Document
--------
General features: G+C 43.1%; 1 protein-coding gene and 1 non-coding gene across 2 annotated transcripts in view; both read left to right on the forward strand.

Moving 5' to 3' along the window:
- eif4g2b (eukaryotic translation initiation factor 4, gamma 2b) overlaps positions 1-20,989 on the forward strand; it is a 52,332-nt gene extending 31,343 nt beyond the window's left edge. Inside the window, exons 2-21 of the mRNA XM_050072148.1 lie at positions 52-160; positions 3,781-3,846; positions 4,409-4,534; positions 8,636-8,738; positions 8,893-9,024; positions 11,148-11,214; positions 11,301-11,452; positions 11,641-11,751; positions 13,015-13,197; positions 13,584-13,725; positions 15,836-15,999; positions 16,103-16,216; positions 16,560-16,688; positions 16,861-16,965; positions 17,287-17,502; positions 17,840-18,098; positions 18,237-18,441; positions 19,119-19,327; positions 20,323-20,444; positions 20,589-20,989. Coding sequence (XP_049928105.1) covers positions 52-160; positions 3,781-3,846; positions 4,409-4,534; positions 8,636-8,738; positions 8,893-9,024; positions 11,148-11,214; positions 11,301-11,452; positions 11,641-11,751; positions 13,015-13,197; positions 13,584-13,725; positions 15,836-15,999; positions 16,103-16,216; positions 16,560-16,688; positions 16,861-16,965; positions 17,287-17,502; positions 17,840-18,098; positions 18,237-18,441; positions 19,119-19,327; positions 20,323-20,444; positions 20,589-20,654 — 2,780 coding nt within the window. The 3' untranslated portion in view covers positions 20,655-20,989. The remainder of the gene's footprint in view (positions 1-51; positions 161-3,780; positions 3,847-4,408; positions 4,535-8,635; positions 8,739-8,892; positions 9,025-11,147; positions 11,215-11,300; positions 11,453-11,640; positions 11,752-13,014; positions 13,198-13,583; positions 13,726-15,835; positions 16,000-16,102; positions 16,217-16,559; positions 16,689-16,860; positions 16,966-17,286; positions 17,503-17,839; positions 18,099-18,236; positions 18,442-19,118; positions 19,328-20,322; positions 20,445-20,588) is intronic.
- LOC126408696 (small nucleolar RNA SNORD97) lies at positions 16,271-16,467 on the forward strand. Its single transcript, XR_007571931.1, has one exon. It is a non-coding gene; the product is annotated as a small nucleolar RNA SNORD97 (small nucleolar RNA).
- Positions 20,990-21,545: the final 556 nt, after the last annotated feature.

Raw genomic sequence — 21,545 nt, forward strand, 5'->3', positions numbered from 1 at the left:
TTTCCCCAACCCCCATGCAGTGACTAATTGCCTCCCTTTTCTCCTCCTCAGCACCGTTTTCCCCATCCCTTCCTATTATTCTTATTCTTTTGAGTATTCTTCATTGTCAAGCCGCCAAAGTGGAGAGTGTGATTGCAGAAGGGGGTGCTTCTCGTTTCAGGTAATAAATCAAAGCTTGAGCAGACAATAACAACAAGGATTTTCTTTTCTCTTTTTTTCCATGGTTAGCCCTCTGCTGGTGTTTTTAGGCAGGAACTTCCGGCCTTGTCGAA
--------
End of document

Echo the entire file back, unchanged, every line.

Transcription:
General features: G+C 43.1%; 1 protein-coding gene and 1 non-coding gene across 2 annotated transcripts in view; both read left to right on the forward strand.

Moving 5' to 3' along the window:
- eif4g2b (eukaryotic translation initiation factor 4, gamma 2b) overlaps positions 1-20,989 on the forward strand; it is a 52,332-nt gene extending 31,343 nt beyond the window's left edge. Inside the window, exons 2-21 of the mRNA XM_050072148.1 lie at positions 52-160; positions 3,781-3,846; positions 4,409-4,534; positions 8,636-8,738; positions 8,893-9,024; positions 11,148-11,214; positions 11,301-11,452; positions 11,641-11,751; positions 13,015-13,197; positions 13,584-13,725; positions 15,836-15,999; positions 16,103-16,216; positions 16,560-16,688; positions 16,861-16,965; positions 17,287-17,502; positions 17,840-18,098; positions 18,237-18,441; positions 19,119-19,327; positions 20,323-20,444; positions 20,589-20,989. Coding sequence (XP_049928105.1) covers positions 52-160; positions 3,781-3,846; positions 4,409-4,534; positions 8,636-8,738; positions 8,893-9,024; positions 11,148-11,214; positions 11,301-11,452; positions 11,641-11,751; positions 13,015-13,197; positions 13,584-13,725; positions 15,836-15,999; positions 16,103-16,216; positions 16,560-16,688; positions 16,861-16,965; positions 17,287-17,502; positions 17,840-18,098; positions 18,237-18,441; positions 19,119-19,327; positions 20,323-20,444; positions 20,589-20,654 — 2,780 coding nt within the window. The 3' untranslated portion in view covers positions 20,655-20,989. The remainder of the gene's footprint in view (positions 1-51; positions 161-3,780; positions 3,847-4,408; positions 4,535-8,635; positions 8,739-8,892; positions 9,025-11,147; positions 11,215-11,300; positions 11,453-11,640; positions 11,752-13,014; positions 13,198-13,583; positions 13,726-15,835; positions 16,000-16,102; positions 16,217-16,559; positions 16,689-16,860; positions 16,966-17,286; positions 17,503-17,839; positions 18,099-18,236; positions 18,442-19,118; positions 19,328-20,322; positions 20,445-20,588) is intronic.
- LOC126408696 (small nucleolar RNA SNORD97) lies at positions 16,271-16,467 on the forward strand. Its single transcript, XR_007571931.1, has one exon. It is a non-coding gene; the product is annotated as a small nucleolar RNA SNORD97 (small nucleolar RNA).
- Positions 20,990-21,545: the final 556 nt, after the last annotated feature.

Raw genomic sequence — 21,545 nt, forward strand, 5'->3', positions numbered from 1 at the left:
TTTCCCCAACCCCCATGCAGTGACTAATTGCCTCCCTTTTCTCCTCCTCAGCACCGTTTTCCCCATCCCTTCCTATTATTCTTATTCTTTTGAGTATTCTTCATTGTCAAGCCGCCAAAGTGGAGAGTGTGATTGCAGAAGGGGGTGCTTCTCGTTTCAGGTAATAAATCAAAGCTTGAGCAGACAATAACAACAAGGATTTTCTTTTCTCTTTTTTTCCATGGTTAGCCCTCTGCTGGTGTTTTTAGGCAGGAACTTCCGGCCTTGTCGAA